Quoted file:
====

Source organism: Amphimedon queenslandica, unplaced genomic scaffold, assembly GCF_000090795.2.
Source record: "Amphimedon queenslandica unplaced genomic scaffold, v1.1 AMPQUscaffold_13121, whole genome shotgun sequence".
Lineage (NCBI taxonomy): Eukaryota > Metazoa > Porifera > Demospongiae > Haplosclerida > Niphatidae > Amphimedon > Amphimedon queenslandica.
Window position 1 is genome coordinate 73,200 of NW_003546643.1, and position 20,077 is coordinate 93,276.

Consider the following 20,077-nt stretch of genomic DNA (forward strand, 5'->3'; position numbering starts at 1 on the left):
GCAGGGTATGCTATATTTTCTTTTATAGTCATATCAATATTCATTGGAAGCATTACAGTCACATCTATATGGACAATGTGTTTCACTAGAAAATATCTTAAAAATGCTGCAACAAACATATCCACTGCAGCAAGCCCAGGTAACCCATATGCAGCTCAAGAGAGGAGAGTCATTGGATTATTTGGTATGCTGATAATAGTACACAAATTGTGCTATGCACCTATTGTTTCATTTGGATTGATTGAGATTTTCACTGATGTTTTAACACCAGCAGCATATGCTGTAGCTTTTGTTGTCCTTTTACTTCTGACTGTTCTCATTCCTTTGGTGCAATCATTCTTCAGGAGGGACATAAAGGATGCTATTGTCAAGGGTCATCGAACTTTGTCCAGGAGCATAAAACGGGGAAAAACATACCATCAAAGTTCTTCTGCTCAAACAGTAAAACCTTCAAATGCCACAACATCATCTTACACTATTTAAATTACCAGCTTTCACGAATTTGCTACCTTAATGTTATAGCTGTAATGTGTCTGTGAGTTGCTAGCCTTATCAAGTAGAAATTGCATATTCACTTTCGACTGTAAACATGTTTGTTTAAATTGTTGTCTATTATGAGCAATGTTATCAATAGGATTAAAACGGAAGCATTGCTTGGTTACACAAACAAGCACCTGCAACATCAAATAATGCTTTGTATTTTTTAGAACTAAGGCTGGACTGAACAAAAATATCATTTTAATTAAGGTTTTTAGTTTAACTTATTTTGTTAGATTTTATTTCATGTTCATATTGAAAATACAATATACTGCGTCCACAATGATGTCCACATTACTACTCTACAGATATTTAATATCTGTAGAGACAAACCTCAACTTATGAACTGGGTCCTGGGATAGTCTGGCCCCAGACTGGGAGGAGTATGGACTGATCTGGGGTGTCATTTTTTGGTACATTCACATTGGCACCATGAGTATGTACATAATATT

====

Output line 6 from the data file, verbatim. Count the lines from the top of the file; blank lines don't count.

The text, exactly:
GCAGGGTATGCTATATTTTCTTTTATAGTCATATCAATATTCATTGGAAGCATTACAGTCACATCTATATGGACAATGTGTTTCACTAGAAAATATCTTAAAAATGCTGCAACAAACATATCCACTGCAGCAAGCCCAGGTAACCCATATGCAGCTCAAGAGAGGAGAGTCATTGGATTATTTGGTATGCTGATAATAGTACACAAATTGTGCTATGCACCTATTGTTTCATTTGGATTGATTGAGATTTTCACTGATGTTTTAACACCAGCAGCATATGCTGTAGCTTTTGTTGTCCTTTTACTTCTGACTGTTCTCATTCCTTTGGTGCAATCATTCTTCAGGAGGGACATAAAGGATGCTATTGTCAAGGGTCATCGAACTTTGTCCAGGAGCATAAAACGGGGAAAAACATACCATCAAAGTTCTTCTGCTCAAACAGTAAAACCTTCAAATGCCACAACATCATCTTACACTATTTAAATTACCAGCTTTCACGAATTTGCTACCTTAATGTTATAGCTGTAATGTGTCTGTGAGTTGCTAGCCTTATCAAGTAGAAATTGCATATTCACTTTCGACTGTAAACATGTTTGTTTAAATTGTTGTCTATTATGAGCAATGTTATCAATAGGATTAAAACGGAAGCATTGCTTGGTTACACAAACAAGCACCTGCAACATCAAATAATGCTTTGTATTTTTTAGAACTAAGGCTGGACTGAACAAAAATATCATTTTAATTAAGGTTTTTAGTTTAACTTATTTTGTTAGATTTTATTTCATGTTCATATTGAAAATACAATATACTGCGTCCACAATGATGTCCACATTACTACTCTACAGATATTTAATATCTGTAGAGACAAACCTCAACTTATGAACTGGGTCCTGGGATAGTCTGGCCCCAGACTGGGAGGAGTATGGACTGATCTGGGGTGTCATTTTTTGGTACATTCACATTGGCACCATGAGTATGTACATAATATT